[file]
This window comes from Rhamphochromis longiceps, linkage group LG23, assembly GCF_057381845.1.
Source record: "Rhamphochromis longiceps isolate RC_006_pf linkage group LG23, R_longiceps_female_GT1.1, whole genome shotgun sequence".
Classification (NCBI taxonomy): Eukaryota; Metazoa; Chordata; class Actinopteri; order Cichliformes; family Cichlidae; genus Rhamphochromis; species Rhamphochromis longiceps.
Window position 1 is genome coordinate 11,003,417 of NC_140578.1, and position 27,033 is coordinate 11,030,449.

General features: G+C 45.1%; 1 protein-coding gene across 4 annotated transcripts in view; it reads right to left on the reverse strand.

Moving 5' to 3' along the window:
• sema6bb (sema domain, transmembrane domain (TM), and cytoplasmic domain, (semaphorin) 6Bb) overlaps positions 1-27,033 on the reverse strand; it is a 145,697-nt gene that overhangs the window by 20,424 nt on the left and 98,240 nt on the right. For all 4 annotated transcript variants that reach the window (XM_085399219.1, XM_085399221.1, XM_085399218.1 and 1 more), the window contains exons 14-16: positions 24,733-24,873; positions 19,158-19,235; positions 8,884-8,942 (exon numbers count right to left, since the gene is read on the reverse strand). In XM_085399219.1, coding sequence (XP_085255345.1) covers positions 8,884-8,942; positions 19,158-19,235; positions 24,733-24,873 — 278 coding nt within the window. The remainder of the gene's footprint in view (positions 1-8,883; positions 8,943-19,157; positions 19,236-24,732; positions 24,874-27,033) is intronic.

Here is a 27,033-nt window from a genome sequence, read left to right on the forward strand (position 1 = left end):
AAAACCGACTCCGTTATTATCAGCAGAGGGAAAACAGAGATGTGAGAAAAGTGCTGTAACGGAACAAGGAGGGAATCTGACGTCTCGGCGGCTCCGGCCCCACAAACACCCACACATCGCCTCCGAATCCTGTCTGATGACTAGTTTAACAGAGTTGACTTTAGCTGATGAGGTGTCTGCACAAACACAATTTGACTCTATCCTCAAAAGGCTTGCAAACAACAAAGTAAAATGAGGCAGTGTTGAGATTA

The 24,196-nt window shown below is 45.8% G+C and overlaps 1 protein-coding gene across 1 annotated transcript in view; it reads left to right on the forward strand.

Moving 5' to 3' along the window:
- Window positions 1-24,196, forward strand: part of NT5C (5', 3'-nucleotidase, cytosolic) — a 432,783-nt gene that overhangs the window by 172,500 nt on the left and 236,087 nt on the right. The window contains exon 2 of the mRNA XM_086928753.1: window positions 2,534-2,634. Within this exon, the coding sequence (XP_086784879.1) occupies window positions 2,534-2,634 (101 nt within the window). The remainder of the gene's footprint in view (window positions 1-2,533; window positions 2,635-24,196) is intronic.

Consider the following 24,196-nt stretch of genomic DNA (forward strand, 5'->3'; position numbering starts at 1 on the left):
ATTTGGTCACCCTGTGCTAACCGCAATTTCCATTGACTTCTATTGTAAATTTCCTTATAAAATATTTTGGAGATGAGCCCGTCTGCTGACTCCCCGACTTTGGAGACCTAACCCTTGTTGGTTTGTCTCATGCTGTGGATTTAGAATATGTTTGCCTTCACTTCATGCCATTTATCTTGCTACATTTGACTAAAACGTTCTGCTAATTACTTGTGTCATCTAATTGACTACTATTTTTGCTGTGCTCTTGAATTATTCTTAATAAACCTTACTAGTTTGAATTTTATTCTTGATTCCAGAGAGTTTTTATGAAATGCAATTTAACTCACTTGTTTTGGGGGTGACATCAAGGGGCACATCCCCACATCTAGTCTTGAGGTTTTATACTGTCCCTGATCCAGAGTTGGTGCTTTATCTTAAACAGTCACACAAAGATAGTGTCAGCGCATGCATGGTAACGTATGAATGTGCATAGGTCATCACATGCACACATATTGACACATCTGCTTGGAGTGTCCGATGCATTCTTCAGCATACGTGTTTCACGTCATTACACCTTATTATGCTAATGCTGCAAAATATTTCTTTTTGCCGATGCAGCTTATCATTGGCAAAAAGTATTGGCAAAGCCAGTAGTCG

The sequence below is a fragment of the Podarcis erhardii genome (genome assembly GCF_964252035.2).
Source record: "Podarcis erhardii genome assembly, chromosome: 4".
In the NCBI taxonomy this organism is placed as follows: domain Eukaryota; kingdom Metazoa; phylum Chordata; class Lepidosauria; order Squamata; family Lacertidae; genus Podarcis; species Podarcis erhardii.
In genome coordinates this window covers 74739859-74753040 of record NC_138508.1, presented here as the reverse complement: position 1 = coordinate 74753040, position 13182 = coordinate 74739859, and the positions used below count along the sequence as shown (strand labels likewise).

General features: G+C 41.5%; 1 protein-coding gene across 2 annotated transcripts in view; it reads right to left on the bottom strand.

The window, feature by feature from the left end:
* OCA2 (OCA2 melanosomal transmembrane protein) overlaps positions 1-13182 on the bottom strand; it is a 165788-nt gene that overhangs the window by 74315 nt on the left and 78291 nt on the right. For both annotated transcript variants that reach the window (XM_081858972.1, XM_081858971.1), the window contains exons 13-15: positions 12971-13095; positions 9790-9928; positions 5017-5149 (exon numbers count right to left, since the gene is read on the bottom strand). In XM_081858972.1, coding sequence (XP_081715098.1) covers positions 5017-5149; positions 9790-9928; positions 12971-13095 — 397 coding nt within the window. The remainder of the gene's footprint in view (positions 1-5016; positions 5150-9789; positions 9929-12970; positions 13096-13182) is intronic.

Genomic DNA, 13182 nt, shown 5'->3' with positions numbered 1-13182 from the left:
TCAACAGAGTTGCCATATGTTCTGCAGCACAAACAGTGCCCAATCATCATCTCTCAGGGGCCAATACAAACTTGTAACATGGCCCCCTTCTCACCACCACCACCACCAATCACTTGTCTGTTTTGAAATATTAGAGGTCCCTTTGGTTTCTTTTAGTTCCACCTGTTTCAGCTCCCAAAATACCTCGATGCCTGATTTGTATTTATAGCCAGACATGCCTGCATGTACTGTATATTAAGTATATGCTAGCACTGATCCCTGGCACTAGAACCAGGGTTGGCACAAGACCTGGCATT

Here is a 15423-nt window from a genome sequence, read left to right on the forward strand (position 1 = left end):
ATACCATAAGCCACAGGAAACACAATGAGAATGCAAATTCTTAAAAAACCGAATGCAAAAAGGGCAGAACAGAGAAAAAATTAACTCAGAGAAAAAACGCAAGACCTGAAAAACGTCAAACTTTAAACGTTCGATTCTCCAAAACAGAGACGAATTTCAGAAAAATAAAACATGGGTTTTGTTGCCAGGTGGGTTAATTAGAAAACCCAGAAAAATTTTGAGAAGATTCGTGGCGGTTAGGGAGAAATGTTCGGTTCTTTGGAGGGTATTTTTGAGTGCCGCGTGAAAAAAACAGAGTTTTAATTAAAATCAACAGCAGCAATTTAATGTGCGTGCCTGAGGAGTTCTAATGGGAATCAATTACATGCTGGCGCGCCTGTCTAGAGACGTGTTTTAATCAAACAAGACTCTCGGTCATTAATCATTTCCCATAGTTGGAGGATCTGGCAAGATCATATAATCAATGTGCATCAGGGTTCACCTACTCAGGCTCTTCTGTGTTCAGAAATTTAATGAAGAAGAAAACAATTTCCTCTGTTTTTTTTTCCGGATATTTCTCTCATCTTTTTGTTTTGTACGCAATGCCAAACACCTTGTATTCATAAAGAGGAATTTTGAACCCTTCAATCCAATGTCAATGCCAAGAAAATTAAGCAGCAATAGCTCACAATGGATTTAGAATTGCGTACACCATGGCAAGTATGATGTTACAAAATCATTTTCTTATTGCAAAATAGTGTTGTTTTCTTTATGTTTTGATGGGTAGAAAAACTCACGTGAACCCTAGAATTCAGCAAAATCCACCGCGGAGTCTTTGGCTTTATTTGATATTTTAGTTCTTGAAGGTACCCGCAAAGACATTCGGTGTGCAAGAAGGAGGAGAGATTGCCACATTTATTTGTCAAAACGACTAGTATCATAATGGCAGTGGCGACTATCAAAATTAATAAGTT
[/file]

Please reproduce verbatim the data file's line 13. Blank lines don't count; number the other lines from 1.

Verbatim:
Consider the following 24,196-nt stretch of genomic DNA (forward strand, 5'->3'; position numbering starts at 1 on the left):